Germany’s “Blind City”, which gave birth to Grimm’s fairy tales, shows the epitome of future smart cities

Marburg is a city in Hessen, Germany, with approximately 80,000 inhabitants. It is said that the Grimm brothers came to Marlborough University to study law successively, and during the study they began to sort out fairy tales and legends. On the Grimm-Dich-Pfad tour route with the theme of Grimm's fairy tales, Marburg is an important stop. Fairytale elements such as the brave little tailor, Cinderella's crystal shoes, the wolf and the seven little goats are distributed in the city.

▲ Part of Grimm-Dich-Pfad. Picture from: deutsche-maerchenstrasse

In addition to being quite related to fairy tales, Marburg also has a self-proclaimed "Blindenstadt" (Blind City). As a city suitable for the visually impaired, Marlborough’s friendliness and respect for the visually impaired is reflected in all aspects. It is common to see blind people walking slowly on a quiet road with a guide dog or just a white cane, and no passersby will deliberately disturb , Support or stay away.

▲ White walking stick. Picture from: deutschlandfunk kultur

More than a hundred years ago, Marburg established the Blindenstudienanstalt (or Blista), an educational institution and research center for the blind, to provide opportunities and accommodation for young people who were blind during the war. Since then, the institute has created countless inventions for the blind, including the first edition of mathematics and chemistry books for the blind, a hearing library for the blind, acoustic traffic lights, city maps for the visually impaired, etc. They are still working hard.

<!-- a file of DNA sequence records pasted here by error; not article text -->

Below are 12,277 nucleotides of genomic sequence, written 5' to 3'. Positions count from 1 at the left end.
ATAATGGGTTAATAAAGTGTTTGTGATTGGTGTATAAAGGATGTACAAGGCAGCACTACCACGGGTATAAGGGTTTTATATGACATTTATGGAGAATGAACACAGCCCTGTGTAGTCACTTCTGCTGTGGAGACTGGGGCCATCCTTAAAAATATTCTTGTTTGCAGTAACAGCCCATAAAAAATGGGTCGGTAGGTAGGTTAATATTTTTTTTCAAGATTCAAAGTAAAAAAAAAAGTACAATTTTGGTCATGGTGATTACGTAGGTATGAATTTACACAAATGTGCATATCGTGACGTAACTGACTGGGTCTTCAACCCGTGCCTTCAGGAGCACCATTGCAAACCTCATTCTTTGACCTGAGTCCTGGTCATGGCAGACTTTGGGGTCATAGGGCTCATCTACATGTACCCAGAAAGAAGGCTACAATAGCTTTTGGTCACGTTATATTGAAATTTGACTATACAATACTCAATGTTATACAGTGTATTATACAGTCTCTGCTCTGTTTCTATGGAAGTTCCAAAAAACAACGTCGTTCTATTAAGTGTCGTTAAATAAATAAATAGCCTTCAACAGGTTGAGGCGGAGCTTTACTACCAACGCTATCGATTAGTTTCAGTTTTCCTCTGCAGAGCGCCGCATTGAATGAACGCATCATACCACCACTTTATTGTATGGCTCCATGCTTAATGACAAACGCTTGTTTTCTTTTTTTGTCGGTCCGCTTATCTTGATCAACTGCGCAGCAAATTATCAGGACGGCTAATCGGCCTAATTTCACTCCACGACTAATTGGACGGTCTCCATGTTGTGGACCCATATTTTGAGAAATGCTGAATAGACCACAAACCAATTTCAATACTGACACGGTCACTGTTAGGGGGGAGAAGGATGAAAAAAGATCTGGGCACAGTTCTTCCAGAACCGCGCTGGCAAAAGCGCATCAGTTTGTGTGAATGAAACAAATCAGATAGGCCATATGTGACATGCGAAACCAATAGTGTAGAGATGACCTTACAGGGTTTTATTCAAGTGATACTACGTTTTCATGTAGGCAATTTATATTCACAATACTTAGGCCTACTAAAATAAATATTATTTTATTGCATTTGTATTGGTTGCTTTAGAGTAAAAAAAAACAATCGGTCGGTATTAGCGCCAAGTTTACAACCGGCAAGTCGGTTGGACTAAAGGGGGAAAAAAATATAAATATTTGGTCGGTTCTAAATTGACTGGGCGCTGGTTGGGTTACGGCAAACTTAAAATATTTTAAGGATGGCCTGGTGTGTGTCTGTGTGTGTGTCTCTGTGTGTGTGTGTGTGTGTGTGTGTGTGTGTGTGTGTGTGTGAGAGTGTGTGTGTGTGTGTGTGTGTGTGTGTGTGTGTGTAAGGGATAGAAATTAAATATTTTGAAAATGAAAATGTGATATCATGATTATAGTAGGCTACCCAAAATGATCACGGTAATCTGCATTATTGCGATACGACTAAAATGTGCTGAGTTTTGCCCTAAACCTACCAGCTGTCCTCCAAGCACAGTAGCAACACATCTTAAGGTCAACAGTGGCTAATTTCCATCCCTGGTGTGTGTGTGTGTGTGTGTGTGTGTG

▲ Blista location, cobblestone strips help positioning. Picture from: Am Grassenberg

This school for the blind is a microcosm of the daily life of the visually impaired in Marlborough.

Today, every traffic light in Marlborough’s city centre is equipped with special acoustic and tactile support, bus drivers have received parking training, ATMs with headset jacks, buildings with raised maps and floor plans, castles and The miniature bronze models in major attractions such as town squares allow visually impaired visitors to intuitively experience the whole of each landmark.

▲ Miniature bronze model. Picture from: Alamy

Barrier-free leisure facilities are located throughout the city. The Marlborough Municipal Theater provides audio descriptions of dramas, restaurants produce Braille menus, supermarkets provide purchasing services, and shop assistants often deal with blind customers. The visually impaired can also freely participate in equestrian, rowing, football, mountaineering and ski clubs.

The cultural atmosphere here has already adapted to the needs of the visually impaired. One third of the blind university students in Germany study here. Marburg has the highest proportion of blind students in Germany and the widest range of degrees obtained by the blind.

▲ Marlborough. Picture from: Frank Rumpenhorst